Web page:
Fish Creek Provincial Park, Calgary, Canada | CruiseBe
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Fish Creek Provincial Park

Natural sights
nature, beauty nature, park, urban park, walking

Fish Creek Park is a provincial park located in the southern part of Calgary, Alberta, Canada. It is the largest urban park in Canada and one of the largest urban parks in North America, stretching 19 km (12 mi) from east to west. At 13.48 km2 (5.20 sq mi), it is over three times the size of Vancouver's Stanley Park.

The growth of Calgary has left the park bordered on all sides by the city. It is also bordered on the west by the territory of the Tsuu T’ina Nation (Sarcee), a First Nation.

Fish Creek flows along the length of the park and joins the Bow River at the east side of the park. Fish Creek park used to span the width of the city but Calgary has grown beyond the edges of the park.


A variety of paved and unpaved walking, hiking and bicycle trails connect the park to the city's extensive trail system allowing visitors to access on-site day-camping facilities, stables, and an artificial lake, which allows swimming. The park features 80 kilometres (50 mi) of trails, of which 30 kilometres (19 mi) are paved, and is home to a large variety of natural wildlife, including deer, coyotes, owls, and beavers. Over 200 bird species have been seen in the park include great blue herons.

The park features several picnicking and forest areas. The most widely used section of the park is the beach at Sikome Lake where thousands of Calgarians swim every summer weekend. The lake is man-made and is drained during the winter months. At the east end of the park there is a Visitor Center, an Artisan Garden, Bow Valley Ranche restaurant, which offers fine dining year-round for corporate and private functions, Annie's Bakery and Cafe that offers coffee, soups, sandwiches and pastries during the summer and the office of Friends of Fish Creek, a volunteer society that does trail maintenance and sponsors events in the park. Across the park from this site there are several shallow caves carved by springs in the valley wall.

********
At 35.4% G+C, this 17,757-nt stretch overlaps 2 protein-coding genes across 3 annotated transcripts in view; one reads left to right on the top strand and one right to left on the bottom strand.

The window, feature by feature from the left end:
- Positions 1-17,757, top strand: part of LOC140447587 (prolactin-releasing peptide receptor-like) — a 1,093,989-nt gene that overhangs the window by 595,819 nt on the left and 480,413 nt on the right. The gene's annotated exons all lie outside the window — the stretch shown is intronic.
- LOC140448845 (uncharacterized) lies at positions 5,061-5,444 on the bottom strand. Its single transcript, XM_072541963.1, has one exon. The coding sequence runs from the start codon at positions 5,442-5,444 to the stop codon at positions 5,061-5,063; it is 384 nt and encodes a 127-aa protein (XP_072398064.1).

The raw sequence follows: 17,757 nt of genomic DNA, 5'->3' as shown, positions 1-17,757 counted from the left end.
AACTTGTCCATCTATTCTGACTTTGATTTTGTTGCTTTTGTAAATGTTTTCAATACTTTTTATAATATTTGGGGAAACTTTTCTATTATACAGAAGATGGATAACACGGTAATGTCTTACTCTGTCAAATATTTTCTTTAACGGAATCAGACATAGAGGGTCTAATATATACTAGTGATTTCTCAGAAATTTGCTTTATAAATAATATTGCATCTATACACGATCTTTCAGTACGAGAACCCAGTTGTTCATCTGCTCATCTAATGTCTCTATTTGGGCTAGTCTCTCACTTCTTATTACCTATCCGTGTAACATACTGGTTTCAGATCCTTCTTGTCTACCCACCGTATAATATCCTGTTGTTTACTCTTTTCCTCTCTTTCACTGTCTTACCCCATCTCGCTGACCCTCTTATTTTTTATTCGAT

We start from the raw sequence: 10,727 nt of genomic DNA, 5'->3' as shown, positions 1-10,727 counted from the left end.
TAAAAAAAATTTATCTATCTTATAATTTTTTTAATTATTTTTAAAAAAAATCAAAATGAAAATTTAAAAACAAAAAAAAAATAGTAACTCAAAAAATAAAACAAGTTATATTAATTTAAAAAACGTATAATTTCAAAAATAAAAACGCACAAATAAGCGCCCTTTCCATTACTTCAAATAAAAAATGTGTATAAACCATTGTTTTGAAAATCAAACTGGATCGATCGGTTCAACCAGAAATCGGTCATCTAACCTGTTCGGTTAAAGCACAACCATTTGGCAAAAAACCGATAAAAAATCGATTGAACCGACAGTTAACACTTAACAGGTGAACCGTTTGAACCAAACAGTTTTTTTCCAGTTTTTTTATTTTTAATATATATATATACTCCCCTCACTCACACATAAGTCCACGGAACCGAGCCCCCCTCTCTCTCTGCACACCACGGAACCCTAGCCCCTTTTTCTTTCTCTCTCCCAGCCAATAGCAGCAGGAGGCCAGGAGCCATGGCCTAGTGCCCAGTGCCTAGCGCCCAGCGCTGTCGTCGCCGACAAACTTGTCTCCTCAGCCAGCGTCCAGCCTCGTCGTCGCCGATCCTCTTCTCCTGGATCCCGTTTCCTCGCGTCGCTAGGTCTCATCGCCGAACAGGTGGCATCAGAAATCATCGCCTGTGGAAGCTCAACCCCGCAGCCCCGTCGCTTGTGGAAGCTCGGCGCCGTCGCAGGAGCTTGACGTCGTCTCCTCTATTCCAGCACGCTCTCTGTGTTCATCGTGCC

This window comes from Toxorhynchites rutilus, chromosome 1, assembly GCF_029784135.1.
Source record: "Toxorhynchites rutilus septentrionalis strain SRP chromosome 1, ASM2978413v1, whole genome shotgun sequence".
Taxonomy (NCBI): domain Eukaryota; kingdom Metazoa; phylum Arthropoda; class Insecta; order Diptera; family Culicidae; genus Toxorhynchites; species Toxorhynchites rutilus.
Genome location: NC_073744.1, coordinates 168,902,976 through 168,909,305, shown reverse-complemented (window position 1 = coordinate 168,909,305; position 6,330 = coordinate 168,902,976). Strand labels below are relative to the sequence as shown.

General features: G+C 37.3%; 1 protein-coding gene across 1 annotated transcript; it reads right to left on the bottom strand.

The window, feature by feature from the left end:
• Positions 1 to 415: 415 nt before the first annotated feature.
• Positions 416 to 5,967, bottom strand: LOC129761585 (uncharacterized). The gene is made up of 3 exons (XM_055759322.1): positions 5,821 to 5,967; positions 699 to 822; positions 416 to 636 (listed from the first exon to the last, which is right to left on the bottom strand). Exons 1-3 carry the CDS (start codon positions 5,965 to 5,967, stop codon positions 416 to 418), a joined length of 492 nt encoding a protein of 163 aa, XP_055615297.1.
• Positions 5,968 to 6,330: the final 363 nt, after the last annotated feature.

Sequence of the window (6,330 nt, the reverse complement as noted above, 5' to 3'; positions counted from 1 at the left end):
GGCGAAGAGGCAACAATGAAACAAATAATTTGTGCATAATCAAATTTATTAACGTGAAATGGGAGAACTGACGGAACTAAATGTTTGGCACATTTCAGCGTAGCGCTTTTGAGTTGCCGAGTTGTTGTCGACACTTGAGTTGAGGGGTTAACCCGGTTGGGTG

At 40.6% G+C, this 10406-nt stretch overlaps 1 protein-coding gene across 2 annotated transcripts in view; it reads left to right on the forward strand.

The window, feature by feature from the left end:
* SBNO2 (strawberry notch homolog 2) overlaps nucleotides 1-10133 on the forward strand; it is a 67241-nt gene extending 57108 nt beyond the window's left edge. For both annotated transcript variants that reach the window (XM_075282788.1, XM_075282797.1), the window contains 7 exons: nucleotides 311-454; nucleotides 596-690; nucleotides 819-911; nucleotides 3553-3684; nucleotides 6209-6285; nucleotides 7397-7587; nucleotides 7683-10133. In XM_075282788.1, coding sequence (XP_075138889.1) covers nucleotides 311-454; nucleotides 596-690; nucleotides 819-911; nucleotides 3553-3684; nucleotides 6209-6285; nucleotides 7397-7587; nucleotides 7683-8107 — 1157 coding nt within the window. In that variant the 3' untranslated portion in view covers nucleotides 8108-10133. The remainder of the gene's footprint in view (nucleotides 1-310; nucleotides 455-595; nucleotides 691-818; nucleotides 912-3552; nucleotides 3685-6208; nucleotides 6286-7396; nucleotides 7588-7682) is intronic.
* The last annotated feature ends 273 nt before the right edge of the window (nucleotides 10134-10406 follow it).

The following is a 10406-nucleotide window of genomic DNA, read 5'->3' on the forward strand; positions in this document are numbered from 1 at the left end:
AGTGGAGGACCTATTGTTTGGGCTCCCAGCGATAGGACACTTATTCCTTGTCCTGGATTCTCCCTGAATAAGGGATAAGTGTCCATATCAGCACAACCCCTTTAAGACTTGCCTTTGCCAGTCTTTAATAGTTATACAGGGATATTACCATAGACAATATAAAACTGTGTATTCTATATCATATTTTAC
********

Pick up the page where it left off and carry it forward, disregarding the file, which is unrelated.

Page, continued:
There is no admission fee to enter the different areas of the park.

Contemporary issues

As a result of the heavy rains and floods experienced by Alberta in June 2005, half of the park's trails were washed away, and the other half damaged. Seven pedestrian bridges over the Fish Creek were destroyed and seven others were rendered unsafe. The park officially reopened in September 2007 following the construction of new bridges and a redesigned pathway system.

The park's location and city growth in the south poses problems for city planners. Limited points exist to build roadways across the park. Three arteries (Deerfoot Trail/Highway 22X, Macleod Trail and 37th Street SW), plus a C-Train rapid transit line, exist to connect the southern portions of the city with the north. This results in frequent rush hour traffic delays as the traffic bottle necks. A long-proposed southwest extension of Sarcee Trail (roughly following the 37th Street alignment) is expected to alleviate these bottlenecks, as is the 2013 completion of the southeastern leg of the Stoney Trail freeway.

The park's trails and facilities see three million visitors a year and are patrolled by Conservation Officers designated under the Ministry of Tourism Parks and Recreation.

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